October 2, 2006


Agency lagging on border maintenance (DAVID SHARP, 9/30/06, ASSOCIATED PRESS)

The United States wants to better secure its border with Canada, but it might have trouble finding it in some areas, an official with the agency that maintains the border said.

The U.S. and Canada have fallen so far behind on basic maintenance of their shared border that law enforcement officials might have to search through overgrown vegetation for markers in some places, the official said.

"If you can't find it, then you can't secure it," said Dennis Schornack, the U.S. commissioner of the International Boundary Commission, the intergovernmental agency responsible for maintaining the U.S.-Canada border. [...]

But commission officials say their budget of about $3.6 million is insufficient and insist that if they are not given more money to buy basic machinery to beat back the weeds, bushes and trees that threaten to overtake parts of the border, all those high-tech gadgets could prove useless. [...]

Schornack will meet in Washington on Monday and Tuesday with his Canadian counterparts, high-ranking homeland security officials and members of Congress to lobby for more funding.

Part of his goal, he said, is to lift the agency's profile. The agency is so small, he said, that it gets lost in the $2.7 trillion federal budget.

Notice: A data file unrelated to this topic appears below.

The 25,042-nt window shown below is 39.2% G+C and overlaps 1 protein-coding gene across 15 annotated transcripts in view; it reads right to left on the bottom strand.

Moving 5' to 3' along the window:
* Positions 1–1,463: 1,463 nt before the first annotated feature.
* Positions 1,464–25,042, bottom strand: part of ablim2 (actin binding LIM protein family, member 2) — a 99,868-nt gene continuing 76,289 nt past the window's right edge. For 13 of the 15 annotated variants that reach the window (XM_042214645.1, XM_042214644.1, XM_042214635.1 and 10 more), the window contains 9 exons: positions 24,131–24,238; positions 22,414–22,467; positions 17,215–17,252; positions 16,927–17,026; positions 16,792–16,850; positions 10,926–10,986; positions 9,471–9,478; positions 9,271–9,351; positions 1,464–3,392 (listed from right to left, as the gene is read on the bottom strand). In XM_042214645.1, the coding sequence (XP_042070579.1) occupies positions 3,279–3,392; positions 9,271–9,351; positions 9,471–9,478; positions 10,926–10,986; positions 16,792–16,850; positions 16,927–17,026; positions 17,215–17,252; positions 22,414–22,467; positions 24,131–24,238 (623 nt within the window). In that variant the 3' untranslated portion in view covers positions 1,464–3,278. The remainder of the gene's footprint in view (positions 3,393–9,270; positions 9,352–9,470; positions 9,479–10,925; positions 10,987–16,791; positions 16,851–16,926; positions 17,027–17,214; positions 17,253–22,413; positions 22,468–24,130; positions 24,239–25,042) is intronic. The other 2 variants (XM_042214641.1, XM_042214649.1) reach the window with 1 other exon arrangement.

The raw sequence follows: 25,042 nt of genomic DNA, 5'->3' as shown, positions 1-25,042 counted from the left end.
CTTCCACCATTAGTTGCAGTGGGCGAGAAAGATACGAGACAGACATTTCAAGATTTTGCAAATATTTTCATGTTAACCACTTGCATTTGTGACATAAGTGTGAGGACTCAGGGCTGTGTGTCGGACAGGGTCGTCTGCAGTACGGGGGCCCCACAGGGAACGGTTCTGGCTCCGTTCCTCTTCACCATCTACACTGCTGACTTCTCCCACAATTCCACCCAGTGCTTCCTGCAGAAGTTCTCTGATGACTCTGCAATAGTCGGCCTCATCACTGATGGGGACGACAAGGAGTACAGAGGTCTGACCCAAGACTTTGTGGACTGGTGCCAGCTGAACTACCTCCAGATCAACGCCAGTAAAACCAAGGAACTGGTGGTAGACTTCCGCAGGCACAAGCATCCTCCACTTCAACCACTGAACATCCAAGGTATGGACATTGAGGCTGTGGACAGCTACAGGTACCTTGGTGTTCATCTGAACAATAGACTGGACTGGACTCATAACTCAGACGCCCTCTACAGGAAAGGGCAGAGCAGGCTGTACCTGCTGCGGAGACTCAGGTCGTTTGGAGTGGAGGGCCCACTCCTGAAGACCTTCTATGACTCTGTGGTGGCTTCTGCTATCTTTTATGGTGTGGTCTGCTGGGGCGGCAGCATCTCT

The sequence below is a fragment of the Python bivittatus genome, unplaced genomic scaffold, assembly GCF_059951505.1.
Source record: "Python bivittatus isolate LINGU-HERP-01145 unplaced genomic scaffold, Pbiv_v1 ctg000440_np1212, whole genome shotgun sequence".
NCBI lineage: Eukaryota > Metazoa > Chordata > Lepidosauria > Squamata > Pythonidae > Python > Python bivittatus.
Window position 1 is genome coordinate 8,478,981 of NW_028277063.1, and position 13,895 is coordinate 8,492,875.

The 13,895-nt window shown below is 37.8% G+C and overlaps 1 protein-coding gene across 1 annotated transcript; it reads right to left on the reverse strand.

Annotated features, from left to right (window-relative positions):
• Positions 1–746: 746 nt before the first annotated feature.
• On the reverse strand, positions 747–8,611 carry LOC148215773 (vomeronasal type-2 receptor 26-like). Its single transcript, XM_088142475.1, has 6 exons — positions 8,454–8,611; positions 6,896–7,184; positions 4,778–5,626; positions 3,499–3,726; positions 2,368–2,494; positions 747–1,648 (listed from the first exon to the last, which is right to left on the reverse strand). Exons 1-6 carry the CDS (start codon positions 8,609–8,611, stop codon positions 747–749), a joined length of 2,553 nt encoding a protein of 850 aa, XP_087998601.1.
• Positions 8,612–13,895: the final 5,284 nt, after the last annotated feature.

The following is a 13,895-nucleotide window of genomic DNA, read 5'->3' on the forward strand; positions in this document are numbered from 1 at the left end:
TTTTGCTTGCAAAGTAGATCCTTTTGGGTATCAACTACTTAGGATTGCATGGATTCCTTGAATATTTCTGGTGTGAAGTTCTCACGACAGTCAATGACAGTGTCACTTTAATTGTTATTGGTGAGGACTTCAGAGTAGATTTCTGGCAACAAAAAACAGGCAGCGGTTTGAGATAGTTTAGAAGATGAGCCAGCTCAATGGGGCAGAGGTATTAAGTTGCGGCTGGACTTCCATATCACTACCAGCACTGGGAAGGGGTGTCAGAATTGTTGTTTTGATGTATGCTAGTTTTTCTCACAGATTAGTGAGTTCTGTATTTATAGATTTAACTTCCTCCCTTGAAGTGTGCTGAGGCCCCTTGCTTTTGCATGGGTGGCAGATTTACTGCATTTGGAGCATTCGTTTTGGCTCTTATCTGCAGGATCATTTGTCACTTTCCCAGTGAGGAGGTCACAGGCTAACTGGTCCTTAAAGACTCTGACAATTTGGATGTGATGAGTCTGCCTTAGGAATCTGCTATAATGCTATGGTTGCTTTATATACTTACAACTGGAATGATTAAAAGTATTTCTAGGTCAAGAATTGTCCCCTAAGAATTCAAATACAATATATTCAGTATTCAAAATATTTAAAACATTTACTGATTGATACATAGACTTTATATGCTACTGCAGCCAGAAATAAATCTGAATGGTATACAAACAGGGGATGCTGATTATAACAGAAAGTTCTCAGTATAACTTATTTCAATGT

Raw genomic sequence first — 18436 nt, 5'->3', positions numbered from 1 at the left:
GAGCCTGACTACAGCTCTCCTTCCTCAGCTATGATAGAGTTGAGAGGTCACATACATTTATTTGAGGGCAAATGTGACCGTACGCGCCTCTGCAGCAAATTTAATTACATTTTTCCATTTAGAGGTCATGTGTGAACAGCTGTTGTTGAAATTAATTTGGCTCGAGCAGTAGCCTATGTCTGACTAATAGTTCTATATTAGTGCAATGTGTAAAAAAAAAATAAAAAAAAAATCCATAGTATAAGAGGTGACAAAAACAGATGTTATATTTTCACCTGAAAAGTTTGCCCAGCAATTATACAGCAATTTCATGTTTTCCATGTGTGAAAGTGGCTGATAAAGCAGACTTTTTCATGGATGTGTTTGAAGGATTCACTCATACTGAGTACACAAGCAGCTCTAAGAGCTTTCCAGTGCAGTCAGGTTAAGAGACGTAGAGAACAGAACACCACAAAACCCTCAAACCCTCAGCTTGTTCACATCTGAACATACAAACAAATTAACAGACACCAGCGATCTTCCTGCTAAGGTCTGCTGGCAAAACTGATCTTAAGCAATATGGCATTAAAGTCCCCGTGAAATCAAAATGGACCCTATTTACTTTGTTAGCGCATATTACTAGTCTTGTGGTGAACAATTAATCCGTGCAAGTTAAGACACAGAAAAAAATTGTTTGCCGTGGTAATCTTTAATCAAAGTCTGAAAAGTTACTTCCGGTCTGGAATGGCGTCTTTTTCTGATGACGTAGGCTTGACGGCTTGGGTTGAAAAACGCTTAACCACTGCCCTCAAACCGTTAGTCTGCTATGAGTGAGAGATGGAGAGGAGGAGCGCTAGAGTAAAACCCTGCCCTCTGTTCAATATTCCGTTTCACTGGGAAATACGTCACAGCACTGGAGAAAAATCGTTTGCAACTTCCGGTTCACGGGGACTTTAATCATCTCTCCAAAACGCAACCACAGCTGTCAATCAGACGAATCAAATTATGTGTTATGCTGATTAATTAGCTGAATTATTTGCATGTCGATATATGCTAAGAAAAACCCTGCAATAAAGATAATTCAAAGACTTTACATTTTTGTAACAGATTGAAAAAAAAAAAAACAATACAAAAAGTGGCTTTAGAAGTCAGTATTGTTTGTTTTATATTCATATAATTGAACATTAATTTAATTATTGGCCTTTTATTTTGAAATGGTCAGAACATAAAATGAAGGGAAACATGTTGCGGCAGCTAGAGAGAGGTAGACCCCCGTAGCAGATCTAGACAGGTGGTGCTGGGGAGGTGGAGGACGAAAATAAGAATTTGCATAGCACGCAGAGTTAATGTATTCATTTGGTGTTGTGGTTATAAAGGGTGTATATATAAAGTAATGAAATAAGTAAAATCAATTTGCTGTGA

"The boundary has been ignored for a very long time," Schornack said. "I'm not even sure people know we exist."

Canadian officials say the U.S. needs to contribute more money.

Texas border towns oppose barrier idea (Miguel Bustillo, 10/02/06, Los Angeles Times)
[W]hen [rancher Mike] Vickers considers the wisdom of building twin steel walls along the Rio Grande to seal off the Mexican border, the plan Congress just approved before heading home for the November elections, his verdict is swift and harsh: stupid idea.

"That's just a big waste of money," said Vickers, a Texas Republican activist who heads a group opposing illegal immigration that until recently was the state branch of the Minutemen Civil Defense Corps. "The Rio Grande is the lifeblood of South Texas. A wall is just going to stand between farmers and ranchers and others who need legitimate access to water. It's not going to stop the illegals."

From Laredo to Brownsville, a meandering 200-mile stretch of the Rio Grande that would be walled off if President Bush, as expected, signs the bill to fence 698 miles of the border, reaction was overwhelmingly negative.

Posted by Orrin Judd at October 2, 2006 1:24 PM

Arbeit Macht Frei.

Posted by: NC3 at October 2, 2006 2:42 PM

Sounds like the vegetation might be a decent barrier.

Posted by: Steve at October 2, 2006 2:49 PM

Take the I-89 North about twelve miles past St Alban's. Bring your boy scout compass. Can't miss it.

I don't know about you all, but a commissioner on the International Boundary Commission responsible for maintaining markers on the U.S./Canadian border is my idea of a dream job, especially if it offers dental benefits.

Posted by: Peter B at October 2, 2006 3:05 PM

Peter, I hope Canandian dentists better than their counterparts in the UK.

Posted by: erp at October 2, 2006 4:50 PM

Peter, I hope Canadian dentists better than their counterparts in the UK.

Posted by: erp at October 2, 2006 4:51 PM


Of course they are. We pay for them.

But lest that sound like an insult to Canadian doctors, they are great too. It's just that it takes several months to get to see them. The dentists can always see you before lunch.

Posted by: Peter B at October 2, 2006 5:49 PM

If you can't find it, then you can't secure it

Three letters: G. P. S.

Posted by: Jeff Guinn at October 3, 2006 1:07 PM